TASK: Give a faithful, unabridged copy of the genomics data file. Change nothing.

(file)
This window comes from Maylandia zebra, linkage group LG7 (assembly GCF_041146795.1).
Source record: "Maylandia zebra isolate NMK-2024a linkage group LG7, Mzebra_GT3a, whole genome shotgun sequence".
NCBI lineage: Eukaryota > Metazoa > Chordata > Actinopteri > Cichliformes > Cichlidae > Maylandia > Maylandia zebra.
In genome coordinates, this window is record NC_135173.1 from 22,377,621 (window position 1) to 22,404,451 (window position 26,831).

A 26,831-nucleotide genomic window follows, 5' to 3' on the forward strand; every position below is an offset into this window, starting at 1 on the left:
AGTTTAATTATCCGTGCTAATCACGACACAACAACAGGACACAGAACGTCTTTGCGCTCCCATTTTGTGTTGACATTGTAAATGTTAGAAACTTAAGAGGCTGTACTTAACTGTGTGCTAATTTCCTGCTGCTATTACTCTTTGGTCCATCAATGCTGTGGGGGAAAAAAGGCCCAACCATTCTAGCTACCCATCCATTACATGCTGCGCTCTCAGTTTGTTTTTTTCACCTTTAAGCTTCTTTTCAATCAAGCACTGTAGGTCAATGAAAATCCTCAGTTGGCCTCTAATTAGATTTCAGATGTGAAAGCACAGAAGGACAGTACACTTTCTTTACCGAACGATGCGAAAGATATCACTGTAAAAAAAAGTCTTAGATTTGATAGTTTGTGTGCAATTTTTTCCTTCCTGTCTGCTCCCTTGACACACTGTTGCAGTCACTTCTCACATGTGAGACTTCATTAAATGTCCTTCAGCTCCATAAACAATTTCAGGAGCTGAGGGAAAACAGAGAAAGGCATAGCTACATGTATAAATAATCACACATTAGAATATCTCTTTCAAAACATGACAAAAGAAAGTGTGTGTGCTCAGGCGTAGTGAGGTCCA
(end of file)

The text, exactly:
This window comes from Maylandia zebra, linkage group LG7 (assembly GCF_041146795.1).
Source record: "Maylandia zebra isolate NMK-2024a linkage group LG7, Mzebra_GT3a, whole genome shotgun sequence".
NCBI lineage: Eukaryota > Metazoa > Chordata > Actinopteri > Cichliformes > Cichlidae > Maylandia > Maylandia zebra.
In genome coordinates, this window is record NC_135173.1 from 22,377,621 (window position 1) to 22,404,451 (window position 26,831).

A 26,831-nucleotide genomic window follows, 5' to 3' on the forward strand; every position below is an offset into this window, starting at 1 on the left:
AGTTTAATTATCCGTGCTAATCACGACACAACAACAGGACACAGAACGTCTTTGCGCTCCCATTTTGTGTTGACATTGTAAATGTTAGAAACTTAAGAGGCTGTACTTAACTGTGTGCTAATTTCCTGCTGCTATTACTCTTTGGTCCATCAATGCTGTGGGGGAAAAAAGGCCCAACCATTCTAGCTACCCATCCATTACATGCTGCGCTCTCAGTTTGTTTTTTTCACCTTTAAGCTTCTTTTCAATCAAGCACTGTAGGTCAATGAAAATCCTCAGTTGGCCTCTAATTAGATTTCAGATGTGAAAGCACAGAAGGACAGTACACTTTCTTTACCGAACGATGCGAAAGATATCACTGTAAAAAAAAGTCTTAGATTTGATAGTTTGTGTGCAATTTTTTCCTTCCTGTCTGCTCCCTTGACACACTGTTGCAGTCACTTCTCACATGTGAGACTTCATTAAATGTCCTTCAGCTCCATAAACAATTTCAGGAGCTGAGGGAAAACAGAGAAAGGCATAGCTACATGTATAAATAATCACACATTAGAATATCTCTTTCAAAACATGACAAAAGAAAGTGTGTGTGCTCAGGCGTAGTGAGGTCCA